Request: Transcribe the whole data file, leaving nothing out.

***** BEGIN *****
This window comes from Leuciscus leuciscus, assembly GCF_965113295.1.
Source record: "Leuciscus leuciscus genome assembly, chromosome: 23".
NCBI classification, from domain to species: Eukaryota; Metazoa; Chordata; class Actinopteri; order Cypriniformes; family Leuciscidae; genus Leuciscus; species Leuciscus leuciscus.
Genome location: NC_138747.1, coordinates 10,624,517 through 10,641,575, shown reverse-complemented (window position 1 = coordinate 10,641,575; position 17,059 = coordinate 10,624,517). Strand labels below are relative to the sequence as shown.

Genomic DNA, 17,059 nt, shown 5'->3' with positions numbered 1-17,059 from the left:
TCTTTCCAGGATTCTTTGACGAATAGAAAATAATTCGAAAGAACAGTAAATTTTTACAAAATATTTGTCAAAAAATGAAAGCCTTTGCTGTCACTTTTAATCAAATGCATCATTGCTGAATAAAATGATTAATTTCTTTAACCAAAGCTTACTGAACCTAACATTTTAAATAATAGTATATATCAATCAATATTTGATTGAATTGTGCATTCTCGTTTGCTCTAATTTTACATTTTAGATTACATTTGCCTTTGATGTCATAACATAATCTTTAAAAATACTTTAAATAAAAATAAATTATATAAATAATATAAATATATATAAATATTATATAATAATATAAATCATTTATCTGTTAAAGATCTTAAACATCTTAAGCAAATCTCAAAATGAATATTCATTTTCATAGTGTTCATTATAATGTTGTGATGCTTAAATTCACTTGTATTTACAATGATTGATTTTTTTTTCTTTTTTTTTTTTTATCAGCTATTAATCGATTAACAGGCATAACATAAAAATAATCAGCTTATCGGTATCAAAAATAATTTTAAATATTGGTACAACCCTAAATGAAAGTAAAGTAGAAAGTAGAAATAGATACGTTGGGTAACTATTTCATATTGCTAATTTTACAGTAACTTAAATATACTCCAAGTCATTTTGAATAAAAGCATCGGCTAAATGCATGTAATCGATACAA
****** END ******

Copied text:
This window comes from Leuciscus leuciscus, assembly GCF_965113295.1.
Source record: "Leuciscus leuciscus genome assembly, chromosome: 23".
NCBI classification, from domain to species: Eukaryota; Metazoa; Chordata; class Actinopteri; order Cypriniformes; family Leuciscidae; genus Leuciscus; species Leuciscus leuciscus.
Genome location: NC_138747.1, coordinates 10,624,517 through 10,641,575, shown reverse-complemented (window position 1 = coordinate 10,641,575; position 17,059 = coordinate 10,624,517). Strand labels below are relative to the sequence as shown.

Genomic DNA, 17,059 nt, shown 5'->3' with positions numbered 1-17,059 from the left:
TCTTTCCAGGATTCTTTGACGAATAGAAAATAATTCGAAAGAACAGTAAATTTTTACAAAATATTTGTCAAAAAATGAAAGCCTTTGCTGTCACTTTTAATCAAATGCATCATTGCTGAATAAAATGATTAATTTCTTTAACCAAAGCTTACTGAACCTAACATTTTAAATAATAGTATATATCAATCAATATTTGATTGAATTGTGCATTCTCGTTTGCTCTAATTTTACATTTTAGATTACATTTGCCTTTGATGTCATAACATAATCTTTAAAAATACTTTAAATAAAAATAAATTATATAAATAATATAAATATATATAAATATTATATAATAATATAAATCATTTATCTGTTAAAGATCTTAAACATCTTAAGCAAATCTCAAAATGAATATTCATTTTCATAGTGTTCATTATAATGTTGTGATGCTTAAATTCACTTGTATTTACAATGATTGATTTTTTTTTCTTTTTTTTTTTTTATCAGCTATTAATCGATTAACAGGCATAACATAAAAATAATCAGCTTATCGGTATCAAAAATAATTTTAAATATTGGTACAACCCTAAATGAAAGTAAAGTAGAAAGTAGAAATAGATACGTTGGGTAACTATTTCATATTGCTAATTTTACAGTAACTTAAATATACTCCAAGTCATTTTGAATAAAAGCATCGGCTAAATGCATGTAATCGATACAA